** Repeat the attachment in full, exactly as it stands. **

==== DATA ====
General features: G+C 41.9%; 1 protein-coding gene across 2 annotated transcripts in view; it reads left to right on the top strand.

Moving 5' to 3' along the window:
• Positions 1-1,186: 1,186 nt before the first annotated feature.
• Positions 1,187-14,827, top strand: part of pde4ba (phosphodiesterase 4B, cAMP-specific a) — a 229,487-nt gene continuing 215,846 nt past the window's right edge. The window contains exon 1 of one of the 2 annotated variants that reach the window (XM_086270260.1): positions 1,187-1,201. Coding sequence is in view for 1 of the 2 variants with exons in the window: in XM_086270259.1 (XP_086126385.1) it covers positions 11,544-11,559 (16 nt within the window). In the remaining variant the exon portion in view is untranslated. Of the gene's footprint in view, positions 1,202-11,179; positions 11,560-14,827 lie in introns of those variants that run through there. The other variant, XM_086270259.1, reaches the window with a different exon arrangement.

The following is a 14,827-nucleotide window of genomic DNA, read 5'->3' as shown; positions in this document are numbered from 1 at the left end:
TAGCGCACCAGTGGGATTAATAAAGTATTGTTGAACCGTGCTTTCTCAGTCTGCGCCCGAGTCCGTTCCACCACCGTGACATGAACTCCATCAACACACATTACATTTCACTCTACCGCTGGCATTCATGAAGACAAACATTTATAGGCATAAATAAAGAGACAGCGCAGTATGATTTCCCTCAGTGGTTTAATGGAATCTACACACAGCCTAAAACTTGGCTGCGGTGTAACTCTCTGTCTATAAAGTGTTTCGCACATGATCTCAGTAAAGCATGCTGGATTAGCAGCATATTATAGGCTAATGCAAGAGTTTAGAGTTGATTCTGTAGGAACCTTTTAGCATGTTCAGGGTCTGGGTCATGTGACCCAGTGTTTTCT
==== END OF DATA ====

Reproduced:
General features: G+C 41.9%; 1 protein-coding gene across 2 annotated transcripts in view; it reads left to right on the top strand.

Moving 5' to 3' along the window:
• Positions 1-1,186: 1,186 nt before the first annotated feature.
• Positions 1,187-14,827, top strand: part of pde4ba (phosphodiesterase 4B, cAMP-specific a) — a 229,487-nt gene continuing 215,846 nt past the window's right edge. The window contains exon 1 of one of the 2 annotated variants that reach the window (XM_086270260.1): positions 1,187-1,201. Coding sequence is in view for 1 of the 2 variants with exons in the window: in XM_086270259.1 (XP_086126385.1) it covers positions 11,544-11,559 (16 nt within the window). In the remaining variant the exon portion in view is untranslated. Of the gene's footprint in view, positions 1,202-11,179; positions 11,560-14,827 lie in introns of those variants that run through there. The other variant, XM_086270259.1, reaches the window with a different exon arrangement.

The following is a 14,827-nucleotide window of genomic DNA, read 5'->3' as shown; positions in this document are numbered from 1 at the left end:
TAGCGCACCAGTGGGATTAATAAAGTATTGTTGAACCGTGCTTTCTCAGTCTGCGCCCGAGTCCGTTCCACCACCGTGACATGAACTCCATCAACACACATTACATTTCACTCTACCGCTGGCATTCATGAAGACAAACATTTATAGGCATAAATAAAGAGACAGCGCAGTATGATTTCCCTCAGTGGTTTAATGGAATCTACACACAGCCTAAAACTTGGCTGCGGTGTAACTCTCTGTCTATAAAGTGTTTCGCACATGATCTCAGTAAAGCATGCTGGATTAGCAGCATATTATAGGCTAATGCAAGAGTTTAGAGTTGATTCTGTAGGAACCTTTTAGCATGTTCAGGGTCTGGGTCATGTGACCCAGTGTTTTCT